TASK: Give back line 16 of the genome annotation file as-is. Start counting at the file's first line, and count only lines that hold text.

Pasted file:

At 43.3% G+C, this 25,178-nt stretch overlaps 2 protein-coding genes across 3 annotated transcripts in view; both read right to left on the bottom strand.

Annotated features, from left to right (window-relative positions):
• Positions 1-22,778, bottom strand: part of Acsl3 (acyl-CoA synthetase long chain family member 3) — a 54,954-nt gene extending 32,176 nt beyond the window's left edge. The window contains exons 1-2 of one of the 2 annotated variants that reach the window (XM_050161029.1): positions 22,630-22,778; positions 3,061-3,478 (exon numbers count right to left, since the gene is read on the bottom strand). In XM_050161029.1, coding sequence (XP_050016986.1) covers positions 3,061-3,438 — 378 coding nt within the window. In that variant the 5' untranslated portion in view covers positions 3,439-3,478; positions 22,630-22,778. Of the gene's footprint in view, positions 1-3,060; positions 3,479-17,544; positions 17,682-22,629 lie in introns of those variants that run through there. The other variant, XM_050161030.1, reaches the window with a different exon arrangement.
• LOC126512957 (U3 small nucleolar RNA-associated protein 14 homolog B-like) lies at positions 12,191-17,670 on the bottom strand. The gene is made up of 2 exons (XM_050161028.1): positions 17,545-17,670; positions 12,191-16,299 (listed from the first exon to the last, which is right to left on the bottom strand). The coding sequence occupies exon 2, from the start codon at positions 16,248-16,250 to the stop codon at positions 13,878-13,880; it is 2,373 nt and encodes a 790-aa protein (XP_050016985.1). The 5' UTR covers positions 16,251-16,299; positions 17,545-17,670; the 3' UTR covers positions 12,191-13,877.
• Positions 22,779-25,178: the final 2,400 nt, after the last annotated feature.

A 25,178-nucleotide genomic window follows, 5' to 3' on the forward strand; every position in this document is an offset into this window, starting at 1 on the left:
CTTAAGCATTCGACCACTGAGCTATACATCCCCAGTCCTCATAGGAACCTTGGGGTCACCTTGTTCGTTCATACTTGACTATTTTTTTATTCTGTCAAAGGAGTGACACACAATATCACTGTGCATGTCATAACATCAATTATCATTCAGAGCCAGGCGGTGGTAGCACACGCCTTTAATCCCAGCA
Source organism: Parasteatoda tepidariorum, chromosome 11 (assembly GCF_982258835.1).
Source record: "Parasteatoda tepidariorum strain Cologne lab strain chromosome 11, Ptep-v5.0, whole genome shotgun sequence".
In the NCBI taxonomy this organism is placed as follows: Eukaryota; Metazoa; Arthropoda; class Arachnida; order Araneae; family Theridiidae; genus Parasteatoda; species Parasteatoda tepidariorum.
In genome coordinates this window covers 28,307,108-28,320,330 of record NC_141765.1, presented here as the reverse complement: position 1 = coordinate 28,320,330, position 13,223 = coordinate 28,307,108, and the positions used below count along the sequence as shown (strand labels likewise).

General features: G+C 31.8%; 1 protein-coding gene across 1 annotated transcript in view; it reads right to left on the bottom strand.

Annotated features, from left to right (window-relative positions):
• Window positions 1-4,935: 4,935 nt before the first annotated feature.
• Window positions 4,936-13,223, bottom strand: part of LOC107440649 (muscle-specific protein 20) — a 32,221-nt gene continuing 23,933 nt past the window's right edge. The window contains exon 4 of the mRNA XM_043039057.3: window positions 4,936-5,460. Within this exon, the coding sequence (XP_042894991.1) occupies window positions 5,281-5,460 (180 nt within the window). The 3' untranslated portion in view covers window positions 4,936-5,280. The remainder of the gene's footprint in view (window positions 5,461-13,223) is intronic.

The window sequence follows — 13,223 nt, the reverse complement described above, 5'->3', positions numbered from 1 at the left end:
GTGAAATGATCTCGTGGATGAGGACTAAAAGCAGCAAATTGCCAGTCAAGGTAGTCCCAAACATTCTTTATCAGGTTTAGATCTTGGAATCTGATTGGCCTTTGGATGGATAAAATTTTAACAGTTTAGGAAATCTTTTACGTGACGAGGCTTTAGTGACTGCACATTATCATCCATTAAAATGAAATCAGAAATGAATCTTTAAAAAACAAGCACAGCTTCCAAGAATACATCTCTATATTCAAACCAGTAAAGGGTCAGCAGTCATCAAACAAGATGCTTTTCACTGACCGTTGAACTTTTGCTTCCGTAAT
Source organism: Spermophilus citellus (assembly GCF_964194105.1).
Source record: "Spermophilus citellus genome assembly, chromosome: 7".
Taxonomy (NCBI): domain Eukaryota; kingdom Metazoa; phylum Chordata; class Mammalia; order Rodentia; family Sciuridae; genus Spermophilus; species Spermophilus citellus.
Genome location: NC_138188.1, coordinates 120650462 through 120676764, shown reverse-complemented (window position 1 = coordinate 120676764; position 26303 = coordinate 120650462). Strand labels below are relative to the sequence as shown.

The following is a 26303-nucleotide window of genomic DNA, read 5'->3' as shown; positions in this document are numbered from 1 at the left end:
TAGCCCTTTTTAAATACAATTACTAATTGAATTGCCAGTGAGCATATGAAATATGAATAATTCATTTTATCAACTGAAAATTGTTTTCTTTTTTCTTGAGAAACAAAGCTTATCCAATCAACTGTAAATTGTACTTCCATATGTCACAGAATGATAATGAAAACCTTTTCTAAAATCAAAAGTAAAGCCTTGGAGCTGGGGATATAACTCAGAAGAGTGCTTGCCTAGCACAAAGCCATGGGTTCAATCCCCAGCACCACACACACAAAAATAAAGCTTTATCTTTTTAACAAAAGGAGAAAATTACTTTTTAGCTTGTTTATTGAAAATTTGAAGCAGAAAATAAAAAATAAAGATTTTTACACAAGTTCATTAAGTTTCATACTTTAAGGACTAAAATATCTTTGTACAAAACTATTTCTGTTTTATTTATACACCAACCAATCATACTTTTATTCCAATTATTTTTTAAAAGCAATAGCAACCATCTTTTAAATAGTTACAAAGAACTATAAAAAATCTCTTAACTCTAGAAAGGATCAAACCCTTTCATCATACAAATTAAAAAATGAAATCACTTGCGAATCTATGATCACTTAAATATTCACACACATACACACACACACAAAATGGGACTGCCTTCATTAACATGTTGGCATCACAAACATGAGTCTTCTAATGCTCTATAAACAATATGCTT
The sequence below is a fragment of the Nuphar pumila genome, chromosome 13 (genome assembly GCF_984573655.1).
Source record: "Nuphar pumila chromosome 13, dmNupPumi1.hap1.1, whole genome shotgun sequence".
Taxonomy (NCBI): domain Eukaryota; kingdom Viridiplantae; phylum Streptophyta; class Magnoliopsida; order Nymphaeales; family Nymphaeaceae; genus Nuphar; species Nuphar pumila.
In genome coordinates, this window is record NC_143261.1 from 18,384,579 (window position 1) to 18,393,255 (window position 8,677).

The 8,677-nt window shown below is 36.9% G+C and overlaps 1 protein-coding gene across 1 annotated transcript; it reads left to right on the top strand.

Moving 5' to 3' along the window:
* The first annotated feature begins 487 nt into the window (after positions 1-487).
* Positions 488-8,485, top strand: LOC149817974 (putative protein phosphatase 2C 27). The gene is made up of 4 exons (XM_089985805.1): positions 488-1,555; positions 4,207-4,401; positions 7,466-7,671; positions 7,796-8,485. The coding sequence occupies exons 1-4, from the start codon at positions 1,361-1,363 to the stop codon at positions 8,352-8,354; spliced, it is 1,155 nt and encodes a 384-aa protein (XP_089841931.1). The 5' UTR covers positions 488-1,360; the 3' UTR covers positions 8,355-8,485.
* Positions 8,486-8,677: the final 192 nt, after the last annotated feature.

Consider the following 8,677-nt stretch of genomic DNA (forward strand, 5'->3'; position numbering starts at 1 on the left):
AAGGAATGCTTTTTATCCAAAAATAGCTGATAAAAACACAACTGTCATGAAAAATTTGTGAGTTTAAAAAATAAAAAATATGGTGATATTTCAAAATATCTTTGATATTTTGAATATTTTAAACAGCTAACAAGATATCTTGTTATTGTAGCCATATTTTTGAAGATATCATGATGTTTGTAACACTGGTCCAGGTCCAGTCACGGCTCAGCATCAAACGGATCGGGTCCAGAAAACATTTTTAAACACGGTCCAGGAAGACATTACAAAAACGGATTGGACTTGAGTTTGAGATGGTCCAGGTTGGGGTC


The window sequence follows — 13,223 nt, the reverse complement described above, 5'->3', positions numbered from 1 at the left end: